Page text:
Best practice when working with students with Specific Learning Difficulties

The following guidance is provided by the Disability Resource Centre.

How do Specific Learning Difficulties impact on study?

The impact of a Specific Learning Difficulty will vary from individual to individual and will depend upon a range of factors including the time since diagnosis, the range of strategies that have already been developed, and the support that is available. In general, it may take students with a Specific Learning Difficulty significantly longer to read material than their peers due to slow speed of processing. It may similarly take them substantially longer to write essays. This is because students with a Specific Learning Difficulty may experience difficulties in the following areas, particularly under time pressure: 

  • Absorbing information quickly from reading material 
  • Spelling 
  • Writing concisely
  • Fluency of written composition
  • Speed and legibility of handwriting
  • Planning, organising, ordering, and structuring writing and ideas
  • Retaining and manipulating long lists of orally given instructions
  • Formulating and retaining ideas
  • Proofreading (ability to recognise own errors)
  • Sentence structure / grammar / punctuation
  • Listening and taking notes simultaneously and selecting essential information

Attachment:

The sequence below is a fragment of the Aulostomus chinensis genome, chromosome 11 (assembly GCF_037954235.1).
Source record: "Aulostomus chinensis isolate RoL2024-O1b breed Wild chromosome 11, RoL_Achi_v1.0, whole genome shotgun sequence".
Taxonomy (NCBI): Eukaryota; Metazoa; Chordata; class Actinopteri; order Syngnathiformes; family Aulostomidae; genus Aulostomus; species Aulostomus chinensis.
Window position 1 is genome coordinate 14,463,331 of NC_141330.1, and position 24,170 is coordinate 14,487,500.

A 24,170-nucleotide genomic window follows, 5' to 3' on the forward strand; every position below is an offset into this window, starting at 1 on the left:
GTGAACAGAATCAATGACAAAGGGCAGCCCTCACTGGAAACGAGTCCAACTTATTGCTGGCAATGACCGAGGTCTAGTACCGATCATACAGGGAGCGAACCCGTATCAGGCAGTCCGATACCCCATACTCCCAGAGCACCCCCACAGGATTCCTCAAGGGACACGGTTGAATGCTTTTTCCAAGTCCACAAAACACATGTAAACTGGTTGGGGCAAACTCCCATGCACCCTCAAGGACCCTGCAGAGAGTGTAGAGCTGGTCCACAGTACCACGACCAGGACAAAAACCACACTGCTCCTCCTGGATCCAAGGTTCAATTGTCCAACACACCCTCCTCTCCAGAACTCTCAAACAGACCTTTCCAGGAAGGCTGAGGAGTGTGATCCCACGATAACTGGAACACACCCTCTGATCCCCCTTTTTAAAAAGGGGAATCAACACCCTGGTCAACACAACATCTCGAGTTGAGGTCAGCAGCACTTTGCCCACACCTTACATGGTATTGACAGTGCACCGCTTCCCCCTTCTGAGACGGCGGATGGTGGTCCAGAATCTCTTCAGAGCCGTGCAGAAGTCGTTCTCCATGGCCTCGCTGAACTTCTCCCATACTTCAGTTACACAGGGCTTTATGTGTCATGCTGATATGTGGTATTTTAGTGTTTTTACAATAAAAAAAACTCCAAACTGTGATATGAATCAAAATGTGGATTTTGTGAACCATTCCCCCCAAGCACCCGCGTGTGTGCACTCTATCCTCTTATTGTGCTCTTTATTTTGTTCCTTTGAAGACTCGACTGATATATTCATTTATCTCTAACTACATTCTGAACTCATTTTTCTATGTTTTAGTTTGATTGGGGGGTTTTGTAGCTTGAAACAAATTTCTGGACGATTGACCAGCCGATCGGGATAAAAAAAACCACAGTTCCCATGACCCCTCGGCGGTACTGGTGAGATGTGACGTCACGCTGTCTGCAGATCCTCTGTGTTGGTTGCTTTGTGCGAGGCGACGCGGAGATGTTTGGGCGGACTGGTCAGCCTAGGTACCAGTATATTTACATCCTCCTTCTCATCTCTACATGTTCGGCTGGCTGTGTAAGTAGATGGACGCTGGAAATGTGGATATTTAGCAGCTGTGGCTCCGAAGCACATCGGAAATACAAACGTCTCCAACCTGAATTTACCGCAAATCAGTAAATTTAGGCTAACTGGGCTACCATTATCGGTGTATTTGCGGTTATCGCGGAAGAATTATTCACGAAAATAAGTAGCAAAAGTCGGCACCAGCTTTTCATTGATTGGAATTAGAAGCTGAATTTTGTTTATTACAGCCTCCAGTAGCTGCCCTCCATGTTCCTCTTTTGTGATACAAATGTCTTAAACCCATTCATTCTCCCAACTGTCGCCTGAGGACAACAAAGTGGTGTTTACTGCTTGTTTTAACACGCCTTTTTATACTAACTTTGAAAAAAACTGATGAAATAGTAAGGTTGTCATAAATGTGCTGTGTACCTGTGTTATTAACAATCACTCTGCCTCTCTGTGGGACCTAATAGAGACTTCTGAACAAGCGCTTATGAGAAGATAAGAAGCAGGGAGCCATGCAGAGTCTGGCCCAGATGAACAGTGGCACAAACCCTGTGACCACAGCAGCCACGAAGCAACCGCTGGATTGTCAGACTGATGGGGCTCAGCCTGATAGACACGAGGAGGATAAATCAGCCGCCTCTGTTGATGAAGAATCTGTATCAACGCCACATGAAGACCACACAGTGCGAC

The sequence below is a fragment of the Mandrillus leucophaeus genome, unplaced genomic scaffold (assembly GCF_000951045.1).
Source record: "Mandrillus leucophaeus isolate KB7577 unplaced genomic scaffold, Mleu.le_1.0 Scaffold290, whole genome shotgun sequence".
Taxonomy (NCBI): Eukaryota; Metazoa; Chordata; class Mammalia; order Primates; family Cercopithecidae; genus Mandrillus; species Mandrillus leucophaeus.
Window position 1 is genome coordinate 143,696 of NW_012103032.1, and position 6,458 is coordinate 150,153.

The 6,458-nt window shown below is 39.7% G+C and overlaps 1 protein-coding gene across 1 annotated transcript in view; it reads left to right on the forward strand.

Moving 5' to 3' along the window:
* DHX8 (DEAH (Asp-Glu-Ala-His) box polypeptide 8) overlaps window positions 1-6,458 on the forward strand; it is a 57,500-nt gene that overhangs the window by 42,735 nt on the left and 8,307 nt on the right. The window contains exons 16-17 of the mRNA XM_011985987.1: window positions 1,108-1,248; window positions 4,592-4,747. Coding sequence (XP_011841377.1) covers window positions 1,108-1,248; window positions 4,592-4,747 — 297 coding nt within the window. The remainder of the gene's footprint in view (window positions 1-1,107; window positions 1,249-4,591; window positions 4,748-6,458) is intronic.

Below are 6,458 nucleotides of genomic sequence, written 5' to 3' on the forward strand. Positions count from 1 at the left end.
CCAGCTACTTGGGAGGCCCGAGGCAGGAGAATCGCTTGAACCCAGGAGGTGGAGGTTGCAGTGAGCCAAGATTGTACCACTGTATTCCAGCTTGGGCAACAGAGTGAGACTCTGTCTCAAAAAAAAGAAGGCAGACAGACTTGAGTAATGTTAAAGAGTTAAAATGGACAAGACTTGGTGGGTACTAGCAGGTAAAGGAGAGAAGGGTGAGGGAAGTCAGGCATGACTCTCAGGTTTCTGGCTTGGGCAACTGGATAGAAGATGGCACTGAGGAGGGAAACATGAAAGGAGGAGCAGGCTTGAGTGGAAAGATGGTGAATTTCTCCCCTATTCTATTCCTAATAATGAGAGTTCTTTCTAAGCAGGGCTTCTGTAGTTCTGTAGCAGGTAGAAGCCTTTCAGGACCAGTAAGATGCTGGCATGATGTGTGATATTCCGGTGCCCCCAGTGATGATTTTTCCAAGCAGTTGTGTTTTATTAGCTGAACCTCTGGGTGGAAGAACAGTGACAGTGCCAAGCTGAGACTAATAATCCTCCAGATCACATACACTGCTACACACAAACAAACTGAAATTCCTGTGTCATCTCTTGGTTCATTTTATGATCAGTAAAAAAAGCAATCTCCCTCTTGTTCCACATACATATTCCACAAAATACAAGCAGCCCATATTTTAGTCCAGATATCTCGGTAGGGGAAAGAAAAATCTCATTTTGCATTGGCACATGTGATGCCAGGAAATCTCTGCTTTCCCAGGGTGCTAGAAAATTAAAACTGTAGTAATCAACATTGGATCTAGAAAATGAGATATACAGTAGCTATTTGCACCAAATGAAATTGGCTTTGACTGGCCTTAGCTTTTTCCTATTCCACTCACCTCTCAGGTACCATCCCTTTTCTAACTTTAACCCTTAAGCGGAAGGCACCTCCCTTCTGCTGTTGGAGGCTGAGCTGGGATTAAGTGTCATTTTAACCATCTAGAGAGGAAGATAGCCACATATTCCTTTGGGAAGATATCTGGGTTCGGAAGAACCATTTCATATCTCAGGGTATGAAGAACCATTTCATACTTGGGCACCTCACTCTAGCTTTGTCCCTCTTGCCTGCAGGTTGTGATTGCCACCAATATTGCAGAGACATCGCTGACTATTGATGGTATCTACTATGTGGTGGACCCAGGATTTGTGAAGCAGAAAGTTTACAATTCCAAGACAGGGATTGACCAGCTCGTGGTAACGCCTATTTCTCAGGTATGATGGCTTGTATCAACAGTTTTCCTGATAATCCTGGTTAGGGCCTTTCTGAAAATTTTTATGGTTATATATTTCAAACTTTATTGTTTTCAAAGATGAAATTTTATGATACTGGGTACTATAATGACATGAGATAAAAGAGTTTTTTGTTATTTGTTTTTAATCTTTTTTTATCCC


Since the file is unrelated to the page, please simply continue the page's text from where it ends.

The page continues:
• Summarising from source material / paraphrasing
  • Scanning and skimming information rapidly
  • Maintaining focus & focusing accurately on the text for a sustained period
  • Time and time management – including planning and structuring time

In addition, students with dyspraxia may also experience difficulties with physical co-ordination and spatial awareness, which can make some practical tasks difficult. 

It is important to note, however, that not all students will experience all of the difficulties listed and the range of areas of difficulty experienced will vary from individual to individual. Students with an SpLD will have developed a range of compensatory strategies. However, these strategies may come under pressure in different environments and also during times of increased stress. Therefore, the difficulties may become more noticeable when under time pressure (such as in examinations), where there is an increased burden on memory and the rapid retrieval and organisation of information. 

Key Support Actions 

  • Permit recording of lectures, supervisions, dissertation tutorials, and guest speakers 
  • Provide handouts in advance of lectures 
  • Provide directed reading lists and/or guidance with identifying and organising reading materials relevant to this student’s research (as appropriate)
  • Extend loan periods for books

Supporting and teaching students with Specific Learning Difficulties 


  • Give permission to take notes using a laptop computer 
  • Leave information on the board to allow adequate copying time 
  • Provide copies of PowerPoint presentations, handouts, lecture notes, and discussion documents, where available, preferably in advance in electronic format
  • Number PowerPoint slides and use a pastel coloured background where possible
  • Flag up/identify essential information
  • A synopsis at the start of the lectures and effective signposting throughout. At the conclusion of each lecture, review major points 
  • Provide reading lists in advance